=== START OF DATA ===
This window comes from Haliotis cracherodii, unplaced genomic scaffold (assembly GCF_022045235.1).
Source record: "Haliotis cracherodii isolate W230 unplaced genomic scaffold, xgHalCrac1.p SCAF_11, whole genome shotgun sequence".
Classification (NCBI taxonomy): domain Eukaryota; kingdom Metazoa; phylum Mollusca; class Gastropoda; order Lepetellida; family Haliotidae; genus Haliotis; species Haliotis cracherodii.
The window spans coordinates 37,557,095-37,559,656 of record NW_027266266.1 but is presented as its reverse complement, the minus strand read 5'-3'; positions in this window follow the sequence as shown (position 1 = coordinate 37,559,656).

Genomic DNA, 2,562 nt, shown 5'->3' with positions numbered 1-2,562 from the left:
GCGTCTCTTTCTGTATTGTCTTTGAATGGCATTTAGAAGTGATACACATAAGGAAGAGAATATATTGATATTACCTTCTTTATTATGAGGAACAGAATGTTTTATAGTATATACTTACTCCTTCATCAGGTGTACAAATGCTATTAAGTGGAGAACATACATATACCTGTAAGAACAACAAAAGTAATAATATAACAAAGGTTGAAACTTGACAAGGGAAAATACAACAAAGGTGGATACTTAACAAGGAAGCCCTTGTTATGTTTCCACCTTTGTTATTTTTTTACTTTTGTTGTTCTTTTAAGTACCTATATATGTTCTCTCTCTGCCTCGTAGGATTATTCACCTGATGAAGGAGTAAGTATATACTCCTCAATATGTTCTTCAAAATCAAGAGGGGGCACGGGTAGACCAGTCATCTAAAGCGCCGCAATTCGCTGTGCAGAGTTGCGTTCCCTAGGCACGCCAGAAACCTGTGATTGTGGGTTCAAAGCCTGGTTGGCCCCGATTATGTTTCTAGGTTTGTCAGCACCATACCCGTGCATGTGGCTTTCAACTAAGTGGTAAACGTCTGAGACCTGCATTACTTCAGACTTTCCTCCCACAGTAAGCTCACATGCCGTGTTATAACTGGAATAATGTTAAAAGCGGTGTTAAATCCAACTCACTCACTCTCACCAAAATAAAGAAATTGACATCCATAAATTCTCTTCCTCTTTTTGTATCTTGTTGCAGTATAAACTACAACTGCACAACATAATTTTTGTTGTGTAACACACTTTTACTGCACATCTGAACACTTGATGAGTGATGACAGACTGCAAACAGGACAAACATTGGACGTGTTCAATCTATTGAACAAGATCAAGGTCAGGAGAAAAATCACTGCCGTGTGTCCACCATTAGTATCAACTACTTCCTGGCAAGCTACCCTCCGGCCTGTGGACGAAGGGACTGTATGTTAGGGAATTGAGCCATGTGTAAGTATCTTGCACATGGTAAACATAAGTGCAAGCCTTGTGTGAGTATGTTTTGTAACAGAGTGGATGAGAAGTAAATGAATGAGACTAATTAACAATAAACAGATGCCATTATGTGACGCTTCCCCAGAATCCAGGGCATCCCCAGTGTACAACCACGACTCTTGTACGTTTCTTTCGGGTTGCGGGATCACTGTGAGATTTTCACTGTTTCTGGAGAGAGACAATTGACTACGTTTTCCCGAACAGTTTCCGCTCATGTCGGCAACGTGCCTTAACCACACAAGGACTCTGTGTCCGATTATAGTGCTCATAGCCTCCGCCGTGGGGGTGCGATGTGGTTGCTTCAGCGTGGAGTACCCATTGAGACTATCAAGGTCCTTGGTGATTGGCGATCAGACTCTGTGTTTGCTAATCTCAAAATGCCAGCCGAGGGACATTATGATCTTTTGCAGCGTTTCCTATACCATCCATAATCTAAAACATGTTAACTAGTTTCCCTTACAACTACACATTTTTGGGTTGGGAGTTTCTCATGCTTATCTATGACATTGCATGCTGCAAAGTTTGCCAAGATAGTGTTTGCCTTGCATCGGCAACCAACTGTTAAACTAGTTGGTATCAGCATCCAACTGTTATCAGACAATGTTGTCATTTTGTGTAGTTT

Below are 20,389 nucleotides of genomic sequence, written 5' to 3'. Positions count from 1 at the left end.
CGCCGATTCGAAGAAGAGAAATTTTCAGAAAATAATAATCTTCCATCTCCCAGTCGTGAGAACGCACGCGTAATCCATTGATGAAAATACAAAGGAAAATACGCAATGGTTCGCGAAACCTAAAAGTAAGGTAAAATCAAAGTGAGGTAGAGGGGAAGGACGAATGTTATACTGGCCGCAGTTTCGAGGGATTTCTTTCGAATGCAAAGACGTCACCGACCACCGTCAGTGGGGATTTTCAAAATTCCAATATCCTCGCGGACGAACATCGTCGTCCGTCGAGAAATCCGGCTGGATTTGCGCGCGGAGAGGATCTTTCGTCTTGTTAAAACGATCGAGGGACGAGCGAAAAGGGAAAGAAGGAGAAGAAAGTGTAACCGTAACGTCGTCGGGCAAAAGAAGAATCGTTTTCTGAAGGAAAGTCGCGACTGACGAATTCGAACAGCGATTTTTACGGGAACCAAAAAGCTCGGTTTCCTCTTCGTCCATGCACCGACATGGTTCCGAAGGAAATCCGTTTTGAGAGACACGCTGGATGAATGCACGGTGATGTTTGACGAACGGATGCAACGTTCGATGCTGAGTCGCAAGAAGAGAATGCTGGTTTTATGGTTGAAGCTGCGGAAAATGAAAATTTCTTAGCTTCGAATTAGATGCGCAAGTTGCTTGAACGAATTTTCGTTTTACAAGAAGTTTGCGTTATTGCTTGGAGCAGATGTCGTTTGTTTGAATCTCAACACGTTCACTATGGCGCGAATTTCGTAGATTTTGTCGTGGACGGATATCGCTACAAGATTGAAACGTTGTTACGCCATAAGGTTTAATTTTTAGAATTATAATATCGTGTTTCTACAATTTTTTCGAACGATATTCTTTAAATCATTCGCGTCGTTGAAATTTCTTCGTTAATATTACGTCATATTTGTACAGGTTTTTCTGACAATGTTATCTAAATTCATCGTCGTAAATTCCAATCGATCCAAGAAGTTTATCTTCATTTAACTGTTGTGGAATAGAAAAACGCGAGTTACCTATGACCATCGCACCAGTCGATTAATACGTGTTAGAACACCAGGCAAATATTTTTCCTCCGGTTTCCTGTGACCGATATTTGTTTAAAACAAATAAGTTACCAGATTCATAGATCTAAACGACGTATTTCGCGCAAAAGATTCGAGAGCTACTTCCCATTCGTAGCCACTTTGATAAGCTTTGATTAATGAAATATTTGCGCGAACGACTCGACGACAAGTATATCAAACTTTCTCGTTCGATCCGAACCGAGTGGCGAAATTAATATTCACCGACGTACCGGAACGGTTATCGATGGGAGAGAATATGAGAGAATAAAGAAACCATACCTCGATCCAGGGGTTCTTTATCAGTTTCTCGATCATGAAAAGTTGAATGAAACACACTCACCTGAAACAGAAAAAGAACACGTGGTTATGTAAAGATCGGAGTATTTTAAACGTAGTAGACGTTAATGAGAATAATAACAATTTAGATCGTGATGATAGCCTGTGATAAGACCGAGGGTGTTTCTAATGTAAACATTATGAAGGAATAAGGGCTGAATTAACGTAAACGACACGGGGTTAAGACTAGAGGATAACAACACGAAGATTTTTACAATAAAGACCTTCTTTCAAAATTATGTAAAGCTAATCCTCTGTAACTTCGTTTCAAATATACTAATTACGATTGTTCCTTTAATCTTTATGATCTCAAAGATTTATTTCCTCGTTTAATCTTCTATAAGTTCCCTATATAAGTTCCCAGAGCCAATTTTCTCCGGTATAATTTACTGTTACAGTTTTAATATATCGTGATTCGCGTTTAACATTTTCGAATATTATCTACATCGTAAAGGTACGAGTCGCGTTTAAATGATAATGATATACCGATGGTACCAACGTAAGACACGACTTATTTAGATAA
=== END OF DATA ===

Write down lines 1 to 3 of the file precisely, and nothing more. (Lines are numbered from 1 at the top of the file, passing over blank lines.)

This window comes from Haliotis cracherodii, unplaced genomic scaffold (assembly GCF_022045235.1).
Source record: "Haliotis cracherodii isolate W230 unplaced genomic scaffold, xgHalCrac1.p SCAF_11, whole genome shotgun sequence".
Classification (NCBI taxonomy): domain Eukaryota; kingdom Metazoa; phylum Mollusca; class Gastropoda; order Lepetellida; family Haliotidae; genus Haliotis; species Haliotis cracherodii.